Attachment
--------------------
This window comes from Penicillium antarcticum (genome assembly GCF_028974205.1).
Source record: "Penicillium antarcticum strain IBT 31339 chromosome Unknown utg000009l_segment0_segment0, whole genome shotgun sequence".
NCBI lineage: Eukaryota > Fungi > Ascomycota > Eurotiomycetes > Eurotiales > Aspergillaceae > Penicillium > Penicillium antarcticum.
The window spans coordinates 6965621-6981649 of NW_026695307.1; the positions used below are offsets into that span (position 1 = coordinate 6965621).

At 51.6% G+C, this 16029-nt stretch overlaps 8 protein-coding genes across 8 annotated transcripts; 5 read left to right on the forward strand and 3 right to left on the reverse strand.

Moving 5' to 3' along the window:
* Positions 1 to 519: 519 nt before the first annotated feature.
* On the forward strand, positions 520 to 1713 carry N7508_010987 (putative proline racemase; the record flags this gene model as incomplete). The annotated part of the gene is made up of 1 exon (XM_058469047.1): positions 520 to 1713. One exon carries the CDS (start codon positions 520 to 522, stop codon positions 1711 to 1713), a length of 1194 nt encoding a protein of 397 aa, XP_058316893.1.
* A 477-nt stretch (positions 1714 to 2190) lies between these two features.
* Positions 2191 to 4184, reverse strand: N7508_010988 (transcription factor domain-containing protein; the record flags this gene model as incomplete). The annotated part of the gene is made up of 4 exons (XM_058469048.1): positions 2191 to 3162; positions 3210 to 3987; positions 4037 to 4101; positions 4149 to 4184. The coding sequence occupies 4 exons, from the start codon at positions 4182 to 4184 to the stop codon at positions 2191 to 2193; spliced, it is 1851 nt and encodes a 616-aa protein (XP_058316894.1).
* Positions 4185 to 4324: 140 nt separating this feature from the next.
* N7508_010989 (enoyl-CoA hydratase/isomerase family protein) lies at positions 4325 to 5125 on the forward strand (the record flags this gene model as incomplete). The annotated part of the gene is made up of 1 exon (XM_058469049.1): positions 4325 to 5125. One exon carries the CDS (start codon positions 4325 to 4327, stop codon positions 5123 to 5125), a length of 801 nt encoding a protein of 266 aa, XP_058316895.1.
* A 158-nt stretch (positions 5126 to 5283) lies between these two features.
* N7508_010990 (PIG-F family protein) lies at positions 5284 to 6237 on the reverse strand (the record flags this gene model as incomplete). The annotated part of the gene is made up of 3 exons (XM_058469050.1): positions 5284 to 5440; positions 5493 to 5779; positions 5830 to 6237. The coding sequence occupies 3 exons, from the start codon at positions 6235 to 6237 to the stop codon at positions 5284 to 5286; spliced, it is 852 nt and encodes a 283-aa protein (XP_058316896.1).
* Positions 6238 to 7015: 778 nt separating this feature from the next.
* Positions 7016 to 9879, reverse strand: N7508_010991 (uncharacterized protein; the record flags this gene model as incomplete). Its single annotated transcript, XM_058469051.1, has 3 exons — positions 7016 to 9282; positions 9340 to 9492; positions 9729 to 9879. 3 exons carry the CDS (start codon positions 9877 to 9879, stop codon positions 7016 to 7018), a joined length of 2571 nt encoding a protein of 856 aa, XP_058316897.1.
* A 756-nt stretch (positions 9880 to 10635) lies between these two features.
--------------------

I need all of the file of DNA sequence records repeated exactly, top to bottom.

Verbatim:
This window comes from Penicillium antarcticum (genome assembly GCF_028974205.1).
Source record: "Penicillium antarcticum strain IBT 31339 chromosome Unknown utg000009l_segment0_segment0, whole genome shotgun sequence".
NCBI lineage: Eukaryota > Fungi > Ascomycota > Eurotiomycetes > Eurotiales > Aspergillaceae > Penicillium > Penicillium antarcticum.
The window spans coordinates 6965621-6981649 of NW_026695307.1; the positions used below are offsets into that span (position 1 = coordinate 6965621).

At 51.6% G+C, this 16029-nt stretch overlaps 8 protein-coding genes across 8 annotated transcripts; 5 read left to right on the forward strand and 3 right to left on the reverse strand.

Moving 5' to 3' along the window:
* Positions 1 to 519: 519 nt before the first annotated feature.
* On the forward strand, positions 520 to 1713 carry N7508_010987 (putative proline racemase; the record flags this gene model as incomplete). The annotated part of the gene is made up of 1 exon (XM_058469047.1): positions 520 to 1713. One exon carries the CDS (start codon positions 520 to 522, stop codon positions 1711 to 1713), a length of 1194 nt encoding a protein of 397 aa, XP_058316893.1.
* A 477-nt stretch (positions 1714 to 2190) lies between these two features.
* Positions 2191 to 4184, reverse strand: N7508_010988 (transcription factor domain-containing protein; the record flags this gene model as incomplete). The annotated part of the gene is made up of 4 exons (XM_058469048.1): positions 2191 to 3162; positions 3210 to 3987; positions 4037 to 4101; positions 4149 to 4184. The coding sequence occupies 4 exons, from the start codon at positions 4182 to 4184 to the stop codon at positions 2191 to 2193; spliced, it is 1851 nt and encodes a 616-aa protein (XP_058316894.1).
* Positions 4185 to 4324: 140 nt separating this feature from the next.
* N7508_010989 (enoyl-CoA hydratase/isomerase family protein) lies at positions 4325 to 5125 on the forward strand (the record flags this gene model as incomplete). The annotated part of the gene is made up of 1 exon (XM_058469049.1): positions 4325 to 5125. One exon carries the CDS (start codon positions 4325 to 4327, stop codon positions 5123 to 5125), a length of 801 nt encoding a protein of 266 aa, XP_058316895.1.
* A 158-nt stretch (positions 5126 to 5283) lies between these two features.
* N7508_010990 (PIG-F family protein) lies at positions 5284 to 6237 on the reverse strand (the record flags this gene model as incomplete). The annotated part of the gene is made up of 3 exons (XM_058469050.1): positions 5284 to 5440; positions 5493 to 5779; positions 5830 to 6237. The coding sequence occupies 3 exons, from the start codon at positions 6235 to 6237 to the stop codon at positions 5284 to 5286; spliced, it is 852 nt and encodes a 283-aa protein (XP_058316896.1).
* Positions 6238 to 7015: 778 nt separating this feature from the next.
* Positions 7016 to 9879, reverse strand: N7508_010991 (uncharacterized protein; the record flags this gene model as incomplete). Its single annotated transcript, XM_058469051.1, has 3 exons — positions 7016 to 9282; positions 9340 to 9492; positions 9729 to 9879. 3 exons carry the CDS (start codon positions 9877 to 9879, stop codon positions 7016 to 7018), a joined length of 2571 nt encoding a protein of 856 aa, XP_058316897.1.
* A 756-nt stretch (positions 9880 to 10635) lies between these two features.